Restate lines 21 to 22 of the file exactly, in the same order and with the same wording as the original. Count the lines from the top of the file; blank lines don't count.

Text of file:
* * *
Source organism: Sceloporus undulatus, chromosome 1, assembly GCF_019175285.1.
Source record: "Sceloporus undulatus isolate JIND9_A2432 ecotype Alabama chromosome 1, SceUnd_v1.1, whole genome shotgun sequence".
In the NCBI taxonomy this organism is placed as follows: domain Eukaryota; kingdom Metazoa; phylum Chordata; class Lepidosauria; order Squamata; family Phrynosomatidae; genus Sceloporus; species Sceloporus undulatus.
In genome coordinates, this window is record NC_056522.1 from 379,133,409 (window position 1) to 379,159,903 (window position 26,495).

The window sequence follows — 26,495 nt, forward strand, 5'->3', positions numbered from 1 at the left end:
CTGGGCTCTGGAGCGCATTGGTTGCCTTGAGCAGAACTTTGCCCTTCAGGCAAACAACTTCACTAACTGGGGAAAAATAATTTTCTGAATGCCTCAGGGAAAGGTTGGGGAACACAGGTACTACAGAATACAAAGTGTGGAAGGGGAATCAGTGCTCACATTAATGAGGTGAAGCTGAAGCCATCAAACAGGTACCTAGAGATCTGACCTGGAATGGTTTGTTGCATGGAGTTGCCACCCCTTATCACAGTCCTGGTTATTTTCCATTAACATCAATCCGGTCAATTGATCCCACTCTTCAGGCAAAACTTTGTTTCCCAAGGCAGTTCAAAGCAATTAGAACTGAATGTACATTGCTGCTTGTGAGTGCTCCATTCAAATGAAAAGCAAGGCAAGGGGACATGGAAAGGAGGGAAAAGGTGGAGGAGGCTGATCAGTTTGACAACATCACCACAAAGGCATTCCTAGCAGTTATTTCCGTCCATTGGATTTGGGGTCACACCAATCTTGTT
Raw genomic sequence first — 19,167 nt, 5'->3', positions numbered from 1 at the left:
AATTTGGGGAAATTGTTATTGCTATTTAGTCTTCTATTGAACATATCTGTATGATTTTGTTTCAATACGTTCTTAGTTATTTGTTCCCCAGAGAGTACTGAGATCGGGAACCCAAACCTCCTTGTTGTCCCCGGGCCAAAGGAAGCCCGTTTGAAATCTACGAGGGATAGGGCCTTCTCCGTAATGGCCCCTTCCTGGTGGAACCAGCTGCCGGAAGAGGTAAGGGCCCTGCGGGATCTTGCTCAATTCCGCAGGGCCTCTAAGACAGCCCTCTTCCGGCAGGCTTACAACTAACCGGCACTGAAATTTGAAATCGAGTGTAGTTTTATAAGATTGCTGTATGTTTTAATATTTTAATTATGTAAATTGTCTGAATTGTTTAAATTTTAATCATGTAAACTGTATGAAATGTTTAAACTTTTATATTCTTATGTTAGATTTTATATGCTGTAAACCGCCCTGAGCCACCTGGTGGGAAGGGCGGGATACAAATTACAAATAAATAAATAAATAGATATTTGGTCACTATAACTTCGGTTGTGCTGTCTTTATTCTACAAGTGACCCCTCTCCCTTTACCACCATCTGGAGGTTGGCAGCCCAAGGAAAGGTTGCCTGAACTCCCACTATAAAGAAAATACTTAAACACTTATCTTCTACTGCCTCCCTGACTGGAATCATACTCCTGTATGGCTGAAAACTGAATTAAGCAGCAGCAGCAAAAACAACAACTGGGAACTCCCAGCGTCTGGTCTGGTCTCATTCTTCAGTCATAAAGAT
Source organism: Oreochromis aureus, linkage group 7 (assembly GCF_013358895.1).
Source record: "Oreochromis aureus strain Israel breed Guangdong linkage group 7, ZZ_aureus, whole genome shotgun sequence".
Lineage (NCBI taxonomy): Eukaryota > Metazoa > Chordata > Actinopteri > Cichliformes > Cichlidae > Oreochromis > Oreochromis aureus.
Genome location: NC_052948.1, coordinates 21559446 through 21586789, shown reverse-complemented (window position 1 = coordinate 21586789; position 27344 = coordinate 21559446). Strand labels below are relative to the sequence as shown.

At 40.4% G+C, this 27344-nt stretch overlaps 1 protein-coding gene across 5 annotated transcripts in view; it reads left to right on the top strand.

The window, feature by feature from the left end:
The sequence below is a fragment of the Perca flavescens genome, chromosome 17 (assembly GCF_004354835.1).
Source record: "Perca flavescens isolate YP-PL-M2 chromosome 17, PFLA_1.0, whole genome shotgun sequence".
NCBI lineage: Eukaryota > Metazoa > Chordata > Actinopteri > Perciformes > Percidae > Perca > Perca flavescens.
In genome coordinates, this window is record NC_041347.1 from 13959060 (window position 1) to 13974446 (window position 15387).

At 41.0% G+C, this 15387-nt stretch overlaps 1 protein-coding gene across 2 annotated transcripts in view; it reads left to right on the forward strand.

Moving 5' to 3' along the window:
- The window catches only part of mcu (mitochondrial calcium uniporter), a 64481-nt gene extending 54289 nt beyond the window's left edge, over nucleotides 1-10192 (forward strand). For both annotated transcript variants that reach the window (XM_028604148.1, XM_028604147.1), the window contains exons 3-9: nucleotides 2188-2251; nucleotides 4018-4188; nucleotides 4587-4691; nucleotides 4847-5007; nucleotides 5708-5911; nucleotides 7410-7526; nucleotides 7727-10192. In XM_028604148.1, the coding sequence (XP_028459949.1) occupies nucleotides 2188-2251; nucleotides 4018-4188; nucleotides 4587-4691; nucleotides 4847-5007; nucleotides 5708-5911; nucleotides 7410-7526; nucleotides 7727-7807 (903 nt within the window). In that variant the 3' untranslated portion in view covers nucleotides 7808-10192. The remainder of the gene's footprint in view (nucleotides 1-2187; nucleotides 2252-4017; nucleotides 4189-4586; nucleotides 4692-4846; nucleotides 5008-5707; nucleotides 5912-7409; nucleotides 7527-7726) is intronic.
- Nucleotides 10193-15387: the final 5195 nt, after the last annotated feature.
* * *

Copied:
- The window catches only part of mcu (mitochondrial calcium uniporter), a 64481-nt gene extending 54289 nt beyond the window's left edge, over nucleotides 1-10192 (forward strand). For both annotated transcript variants that reach the window (XM_028604148.1, XM_028604147.1), the window contains exons 3-9: nucleotides 2188-2251; nucleotides 4018-4188; nucleotides 4587-4691; nucleotides 4847-5007; nucleotides 5708-5911; nucleotides 7410-7526; nucleotides 7727-10192. In XM_028604148.1, the coding sequence (XP_028459949.1) occupies nucleotides 2188-2251; nucleotides 4018-4188; nucleotides 4587-4691; nucleotides 4847-5007; nucleotides 5708-5911; nucleotides 7410-7526; nucleotides 7727-7807 (903 nt within the window). In that variant the 3' untranslated portion in view covers nucleotides 7808-10192. The remainder of the gene's footprint in view (nucleotides 1-2187; nucleotides 2252-4017; nucleotides 4189-4586; nucleotides 4692-4846; nucleotides 5008-5707; nucleotides 5912-7409; nucleotides 7527-7726) is intronic.
- Nucleotides 10193-15387: the final 5195 nt, after the last annotated feature.